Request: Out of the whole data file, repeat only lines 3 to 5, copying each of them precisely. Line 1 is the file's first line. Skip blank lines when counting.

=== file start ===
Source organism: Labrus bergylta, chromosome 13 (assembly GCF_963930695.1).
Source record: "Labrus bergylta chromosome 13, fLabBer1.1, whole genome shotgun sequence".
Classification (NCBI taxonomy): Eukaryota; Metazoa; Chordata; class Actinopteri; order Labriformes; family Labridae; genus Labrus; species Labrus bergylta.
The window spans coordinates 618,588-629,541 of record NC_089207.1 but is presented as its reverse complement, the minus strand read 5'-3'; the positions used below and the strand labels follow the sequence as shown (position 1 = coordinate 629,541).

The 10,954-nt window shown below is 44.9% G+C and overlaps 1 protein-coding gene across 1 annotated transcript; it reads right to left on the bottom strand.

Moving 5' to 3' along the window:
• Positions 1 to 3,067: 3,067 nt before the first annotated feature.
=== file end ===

Classification (NCBI taxonomy): Eukaryota; Metazoa; Chordata; class Actinopteri; order Labriformes; family Labridae; genus Labrus; species Labrus bergylta.
The window spans coordinates 618,588-629,541 of record NC_089207.1 but is presented as its reverse complement, the minus strand read 5'-3'; the positions used below and the strand labels follow the sequence as shown (position 1 = coordinate 629,541).

The 10,954-nt window shown below is 44.9% G+C and overlaps 1 protein-coding gene across 1 annotated transcript; it reads right to left on the bottom strand.